Beneath the marble relief of Jesus stripped of his garments, Richard wipes his nose, then kneels and murmurs a Pater Noster. He imagines having his coat and suit torn off, being stripped even of his striped socks. He imagines being tied to the altar rail and whipped until his thighs are wet with blood.



They have drinks at the hotel bar, first. William tells Richard about the preparations for his campaign. He pays for the drinks with one of his campaign-related cards, though he has paid in cash, he tells Richard, for the room.

In the room there is just enough space to walk around the big, white bed. The worn carpet is cream-coloured, the faux-Georgian panelling butter-yellow. There are scuffs and chips at the bottoms of the doorframes. The mirror – a small one, hung above the little desk, offset from the bed – is streaky.

William tunes the black plastic clock-radio to ‘The World Tonight’. Richard drops to his knees, and William lifts his foot so that the sole of his shoe dirties the front of Richard’s white silk shirt. He presses forward until Richard falls back onto the floor. Slowly the scarred leather sole comes to occlude Richard’s vision. Richard shuts his eyes and sticks out his tongue until he tastes the Palace of Westminster’s degenerating Pugin-Minton tiles.

When Richard tries to get his cock out, William nudges his side with the toe until he rolls onto his front. Then William pulls Richard’s trousers down to his knees and fucks him. He comes inside of the condom inside of Richard, and lies afterwards on top of him, pinning him to the floor. Richard’s stiff cock chafes against the carpet. His nose drips onto his lip. At last William sits up and takes off the condom, then takes off Richard’s clothes.

Naked, lying in that narrow channel between the dresser and the bed, Richard lets himself be looked at. It makes him sad to be admired like this, but he couldn’t live if he wasn’t.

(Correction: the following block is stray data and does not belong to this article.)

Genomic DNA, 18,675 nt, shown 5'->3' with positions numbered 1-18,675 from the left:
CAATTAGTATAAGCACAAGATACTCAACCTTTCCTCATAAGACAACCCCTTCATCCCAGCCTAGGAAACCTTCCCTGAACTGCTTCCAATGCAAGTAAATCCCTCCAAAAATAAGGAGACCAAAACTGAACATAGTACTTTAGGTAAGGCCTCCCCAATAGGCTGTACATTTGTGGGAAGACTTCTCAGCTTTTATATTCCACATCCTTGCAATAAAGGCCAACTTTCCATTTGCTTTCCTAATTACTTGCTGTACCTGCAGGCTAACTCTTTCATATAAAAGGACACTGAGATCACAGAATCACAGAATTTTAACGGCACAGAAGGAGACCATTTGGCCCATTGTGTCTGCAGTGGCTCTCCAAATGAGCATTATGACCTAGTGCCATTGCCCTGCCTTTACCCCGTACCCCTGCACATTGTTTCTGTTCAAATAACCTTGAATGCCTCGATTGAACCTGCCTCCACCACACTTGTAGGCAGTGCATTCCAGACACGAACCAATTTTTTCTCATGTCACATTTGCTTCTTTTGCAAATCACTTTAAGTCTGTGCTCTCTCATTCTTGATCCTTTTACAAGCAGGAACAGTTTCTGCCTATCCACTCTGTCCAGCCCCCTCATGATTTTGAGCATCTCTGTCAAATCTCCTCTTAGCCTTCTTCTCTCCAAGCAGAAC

‘Nicola tells me you told her you hoped we’d have children,’ William says.

‘I do.’

‘She is pregnant. It’s still too early to announce.’

‘Oh. I’m so happy for you.’

William picks Richard up and puts him down on the bed. He unbuttons his own shirt, pulls off his own trousers. He ransacks his jacket pockets for another condom.

‘With any luck I’ll get a boy this time.’

‘Yes, it would be nice if you did.’

The second round starts with Richard riding William, looking down at him. There must be something William doesn’t like about that: before Richard can come, William tips him back, gets on top of him, and fucks him like a man fucks a wife. He does this until Richard is crying out. With his cock still inside of Richard, he stops, kisses him sweetly. He withdraws just far enough that he can peel the condom off, then keeps fucking him. He comes inside of him, kissing him, and stays hard long enough that he can fuck Richard into an orgasm that really is like death.

On the radio, a man is reading a Conrad story about duelling hussars in Napoleon’s Grande Armée. Richard is lying on his back, wet between the legs, wet in the eyes – that is, weeping.

William sits up, saying, ‘Please, don’t do that.’

‘What if all of my ancestors back to the very beginning, and all of the people who are going to learn about me after I’m dead, will all know everything I’ve done, and hate me for it?’

‘Sounds like displaced fear of God.’

‘But God forgives.’

‘There’s such a sense of melodrama about it all – your religion. People are always having fits, and bleeding spontaneously, and calling it a miracle.’

‘I believe in it,’ Richard says.

William retrieves Richard’s handkerchief and blots Richard’s face with it. He says, ‘Yes, sweetie. I know. Come here.’



Richard is sent back to Marylebone in a cab. Riding along the empty park, illuminated by ugly, sharp lamplight, he starts to cry again. When he lets himself back into the house, the lamps are off and Edward is asleep in their – in Richard’s – bed. Richard sits on his side of the bed and cries until Edward wakes up.

‘What,’ Edward says.

‘I don’t really want to die,’ Richard says.

‘Well, you won’t, darling.’

‘Ugh, I hate when you try to console me. You get such an awful tone to your voice. Well, you won’t, dar-ling . . . Is that how your mother used to talk to you? All my mother ever says is that she’ll pray a novena for me.’

‘Do you not want me here?’

‘Of course I do,’ Richard says. ‘If you leave me alone I’ll die.’

‘Honestly, you might. You wouldn’t have picked up those tablets yourself.’

‘You’re still going on about the tablets.’

‘Did you take your elevens?’

‘Oh my God. I am going to Lord Lucan you.’

Bravely Edward turns on the lamp and goes down the corridor to the bathroom. Richard hears him filling a glass from the sink. He comes back and shakes three tablets out of the pillbox.